December 10, 2023

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UK driving favorite Liz Truss Yew turned to pay plan in her first big gaffe

UK driving favorite Liz Truss Yew turned to pay plan in her first big gaffe
  • Conservative Trus cede major pledge
  • Opponents say the policy would have hit nurses and police officers
  • Polls show a conflicting picture of Truss’ progress
  • The Daily Mail gives Truss its support

LONDON (Reuters) – British Foreign Secretary Liz Truss, the front-runner to replace Boris Johnson as prime minister, was forced to back out of one of her most striking pledges a day after it was announced after a backlash from her Conservative and opposition colleagues. Parties.

In the first major gaffe in her campaign, Truss laid out plans to save billions of pounds a year in government spending in a pledge opponents said would require a pay cut for public sector employees, including nurses and teachers, outside England’s wealthy southeast. .

Truss said late Monday that it would introduce regional pay boards rather than a national wage agreement, to match local costs of living.

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But after Tuesday’s criticism, Truss said, “I had no intention of changing the terms and conditions for teachers and nurses. But what I want to make clear is that I will not move forward with regional wage boards.”

The shift came as polls showed widely divergent pictures of how far Truss is ahead of rival Rishi Sunak.

A survey of 807 Conservative Party members by Italian data firm Techne conducted July 19-27 found Truss supported by 48%, compared to 43% for former finance minister Sunak.

By contrast, a YouGov poll for The Times, conducted from July 29 to August 2, showed Truss having extended her lead. She had the support of 60% of the members versus 26% for Sunak, and the rest of the 1,043 members polled either didn’t decide or didn’t plan to vote.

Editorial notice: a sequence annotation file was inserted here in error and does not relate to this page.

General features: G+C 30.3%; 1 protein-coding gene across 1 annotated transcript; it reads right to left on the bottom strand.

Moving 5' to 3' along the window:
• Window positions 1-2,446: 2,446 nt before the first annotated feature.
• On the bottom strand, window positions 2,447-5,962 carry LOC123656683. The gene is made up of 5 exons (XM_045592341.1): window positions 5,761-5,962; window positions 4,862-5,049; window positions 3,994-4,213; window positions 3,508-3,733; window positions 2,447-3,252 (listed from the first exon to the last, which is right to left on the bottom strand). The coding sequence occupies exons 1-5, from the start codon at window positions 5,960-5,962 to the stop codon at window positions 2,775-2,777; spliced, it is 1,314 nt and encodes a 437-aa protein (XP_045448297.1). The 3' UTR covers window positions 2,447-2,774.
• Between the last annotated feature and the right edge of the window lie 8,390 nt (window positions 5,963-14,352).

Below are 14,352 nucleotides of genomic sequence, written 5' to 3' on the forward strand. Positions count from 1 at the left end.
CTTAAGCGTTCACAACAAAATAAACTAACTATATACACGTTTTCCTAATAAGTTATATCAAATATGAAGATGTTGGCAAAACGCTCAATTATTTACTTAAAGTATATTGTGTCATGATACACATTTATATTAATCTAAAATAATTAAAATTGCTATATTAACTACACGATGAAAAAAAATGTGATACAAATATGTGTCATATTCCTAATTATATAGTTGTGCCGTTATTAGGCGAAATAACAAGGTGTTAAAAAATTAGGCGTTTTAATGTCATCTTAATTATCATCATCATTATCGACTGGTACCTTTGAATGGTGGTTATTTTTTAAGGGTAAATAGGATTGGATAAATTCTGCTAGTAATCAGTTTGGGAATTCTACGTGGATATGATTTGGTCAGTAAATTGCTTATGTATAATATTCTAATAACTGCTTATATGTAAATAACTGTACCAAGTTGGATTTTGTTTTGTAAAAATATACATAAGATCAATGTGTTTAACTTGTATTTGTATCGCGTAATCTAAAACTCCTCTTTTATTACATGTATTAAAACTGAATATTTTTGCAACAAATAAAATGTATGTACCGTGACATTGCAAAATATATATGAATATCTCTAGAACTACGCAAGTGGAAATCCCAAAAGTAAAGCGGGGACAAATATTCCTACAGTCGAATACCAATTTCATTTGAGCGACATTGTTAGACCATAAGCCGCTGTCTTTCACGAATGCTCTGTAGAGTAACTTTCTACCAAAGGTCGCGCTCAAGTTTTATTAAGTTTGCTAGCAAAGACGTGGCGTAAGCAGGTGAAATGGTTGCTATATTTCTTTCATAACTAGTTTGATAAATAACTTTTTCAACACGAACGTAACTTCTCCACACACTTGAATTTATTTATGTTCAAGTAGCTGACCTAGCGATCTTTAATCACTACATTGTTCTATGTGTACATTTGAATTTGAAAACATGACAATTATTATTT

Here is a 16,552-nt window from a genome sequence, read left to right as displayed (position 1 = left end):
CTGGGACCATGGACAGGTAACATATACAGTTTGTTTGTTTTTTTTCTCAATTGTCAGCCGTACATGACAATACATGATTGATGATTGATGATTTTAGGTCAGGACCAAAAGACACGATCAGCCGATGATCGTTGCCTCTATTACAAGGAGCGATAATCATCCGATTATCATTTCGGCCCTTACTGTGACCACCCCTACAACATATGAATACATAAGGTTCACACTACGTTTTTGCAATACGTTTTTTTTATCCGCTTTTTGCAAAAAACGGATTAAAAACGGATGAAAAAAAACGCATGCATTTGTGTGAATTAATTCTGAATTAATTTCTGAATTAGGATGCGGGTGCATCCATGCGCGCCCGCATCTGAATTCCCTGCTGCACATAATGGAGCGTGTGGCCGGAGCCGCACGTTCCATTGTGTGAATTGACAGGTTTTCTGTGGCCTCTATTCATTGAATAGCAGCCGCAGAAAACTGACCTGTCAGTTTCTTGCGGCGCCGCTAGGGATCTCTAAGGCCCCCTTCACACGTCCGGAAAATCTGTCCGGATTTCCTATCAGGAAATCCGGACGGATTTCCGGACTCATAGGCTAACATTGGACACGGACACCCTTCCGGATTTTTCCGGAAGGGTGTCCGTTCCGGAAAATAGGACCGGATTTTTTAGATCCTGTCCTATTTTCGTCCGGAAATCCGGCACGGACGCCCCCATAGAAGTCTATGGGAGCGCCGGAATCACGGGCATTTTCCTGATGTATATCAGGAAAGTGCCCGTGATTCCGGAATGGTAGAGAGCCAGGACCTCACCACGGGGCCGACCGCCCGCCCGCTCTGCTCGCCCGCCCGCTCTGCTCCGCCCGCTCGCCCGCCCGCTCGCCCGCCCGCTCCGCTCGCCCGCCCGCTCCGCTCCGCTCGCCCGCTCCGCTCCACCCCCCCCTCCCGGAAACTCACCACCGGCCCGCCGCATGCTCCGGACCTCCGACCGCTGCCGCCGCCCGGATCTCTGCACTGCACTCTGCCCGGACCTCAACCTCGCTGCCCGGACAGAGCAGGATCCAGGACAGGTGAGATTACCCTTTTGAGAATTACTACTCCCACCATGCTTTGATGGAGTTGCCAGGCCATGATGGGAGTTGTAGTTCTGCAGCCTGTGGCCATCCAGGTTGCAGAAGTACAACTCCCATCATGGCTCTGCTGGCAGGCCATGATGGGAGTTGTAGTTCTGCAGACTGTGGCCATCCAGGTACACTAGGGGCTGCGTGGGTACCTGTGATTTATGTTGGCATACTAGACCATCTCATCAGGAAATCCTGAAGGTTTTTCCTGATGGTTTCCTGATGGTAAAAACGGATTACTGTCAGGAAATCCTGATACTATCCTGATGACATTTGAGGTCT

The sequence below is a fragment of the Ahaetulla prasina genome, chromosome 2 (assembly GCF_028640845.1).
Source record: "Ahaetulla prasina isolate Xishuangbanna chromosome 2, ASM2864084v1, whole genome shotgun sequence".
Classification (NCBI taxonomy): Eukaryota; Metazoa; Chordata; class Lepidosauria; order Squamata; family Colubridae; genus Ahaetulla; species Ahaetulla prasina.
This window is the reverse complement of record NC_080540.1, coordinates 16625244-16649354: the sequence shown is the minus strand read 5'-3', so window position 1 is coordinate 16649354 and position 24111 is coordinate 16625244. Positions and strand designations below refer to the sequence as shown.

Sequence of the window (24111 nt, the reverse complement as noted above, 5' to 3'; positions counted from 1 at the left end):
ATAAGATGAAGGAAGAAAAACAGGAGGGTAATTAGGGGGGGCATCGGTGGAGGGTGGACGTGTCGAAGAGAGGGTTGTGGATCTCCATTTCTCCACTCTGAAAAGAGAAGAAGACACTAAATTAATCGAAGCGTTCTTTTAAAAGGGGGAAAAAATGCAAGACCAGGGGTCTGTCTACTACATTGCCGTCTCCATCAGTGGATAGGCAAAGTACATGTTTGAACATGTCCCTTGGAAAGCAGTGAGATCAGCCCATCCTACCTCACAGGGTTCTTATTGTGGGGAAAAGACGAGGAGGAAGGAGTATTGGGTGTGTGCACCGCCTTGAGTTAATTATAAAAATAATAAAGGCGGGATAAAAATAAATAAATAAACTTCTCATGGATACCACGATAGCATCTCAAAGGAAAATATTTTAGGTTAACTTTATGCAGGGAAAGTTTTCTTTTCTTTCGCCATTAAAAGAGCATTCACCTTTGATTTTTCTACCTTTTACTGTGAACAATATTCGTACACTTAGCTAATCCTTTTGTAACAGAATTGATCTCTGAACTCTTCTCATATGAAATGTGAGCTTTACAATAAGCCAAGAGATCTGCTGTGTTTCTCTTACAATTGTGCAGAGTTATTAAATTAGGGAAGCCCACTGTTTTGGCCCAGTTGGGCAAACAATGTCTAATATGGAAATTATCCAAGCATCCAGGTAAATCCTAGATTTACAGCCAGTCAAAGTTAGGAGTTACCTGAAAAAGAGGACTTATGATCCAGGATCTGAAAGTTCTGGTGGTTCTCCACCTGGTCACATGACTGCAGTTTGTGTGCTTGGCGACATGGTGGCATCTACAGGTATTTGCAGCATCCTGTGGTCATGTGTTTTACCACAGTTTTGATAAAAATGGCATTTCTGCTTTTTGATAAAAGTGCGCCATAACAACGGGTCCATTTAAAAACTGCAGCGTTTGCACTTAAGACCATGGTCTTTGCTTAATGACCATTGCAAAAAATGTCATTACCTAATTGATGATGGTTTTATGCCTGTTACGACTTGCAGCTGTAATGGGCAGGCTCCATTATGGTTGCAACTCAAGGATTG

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A previous YouGov poll on July 20-21 showed a 49%-31% split in favor of Truss.

Shortly before the latest poll was conducted, the Daily Mail – one of Britain’s bestsellers and popular with Conservative voters – said it backed Truss, despite her shift.

“Mr. Sunak is a by-born, albeit skilled, technocrat; Miss Truss is a genuine Tory standard-bearer in the small, low-tax country,” the newspaper said in an editorial.


Truss’ public sector pay plan has faced criticism from the main opposition Labor Party and some Conservative MPs.

The Conservatives won the largest majority in three decades in the 2019 national election by upending traditional British politics and winning more industrial regions in central and northern England while vowing to reduce regional disparities.

One of Truss’s supportive Conservative lawmakers said the miscalculation would hurt the rest of the campaign.

“This was a completely avoidable mistake, but I don’t think that in the end it will prevent her from being prime minister,” he said.

Sunak’s supporter, Ben Huchen, mayor of Tees Valley in north-east England, said he was “speechless” about the proposal.

Sunak’s campaign said millions of nurses, police officers and soldiers would have cut their salaries by 1,500 pounds ($1,830) a year.

Financial Action spokeswoman Rachel Reeves said Truss’ plan would have sucked money out of local communities.

“This latest mess has revealed exactly what Liz Truss believes about public sector workers across Britain,” she said.

Sunak and Truss are vying for the votes of about 200,000 Conservative members who will choose the next prime minister, with the winner announced on September 5.

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Taxes have dominated the election race so far. Sunak accused Truss of being “dishonest” with voters over her promises of immediate tax cuts, saying he would wait until inflation was under control before cutting taxes. That would push the country into recession, Truss says.

More than 60% of conservatives in a Techne poll said Truss has better ideas on taxes and inflation than Sunak. They also preferred her plans to emigrate.

However, survey respondents said Sunak has better policies on Brexit and energy.

The YouGov poll showed that a majority supported Truss on the cost of living, immigration and defense.

John Curtis, a professor of politics at the University of Strathclyde and one of Britain’s leading pollsters, said it was difficult to be sure the race was over for Sunak.

“In a race that has certainly seen some radical and bold proposals made by both candidates … we certainly don’t know what the impact (if any) of that would be on the Conservative Party membership as a whole,” he told JB News. .

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Additional reporting by David Milliken. Editing by Tomasz Janowski, Christina Fincher, Mike Harrison and Nick McPhee

Our criteria: Thomson Reuters Trust Principles.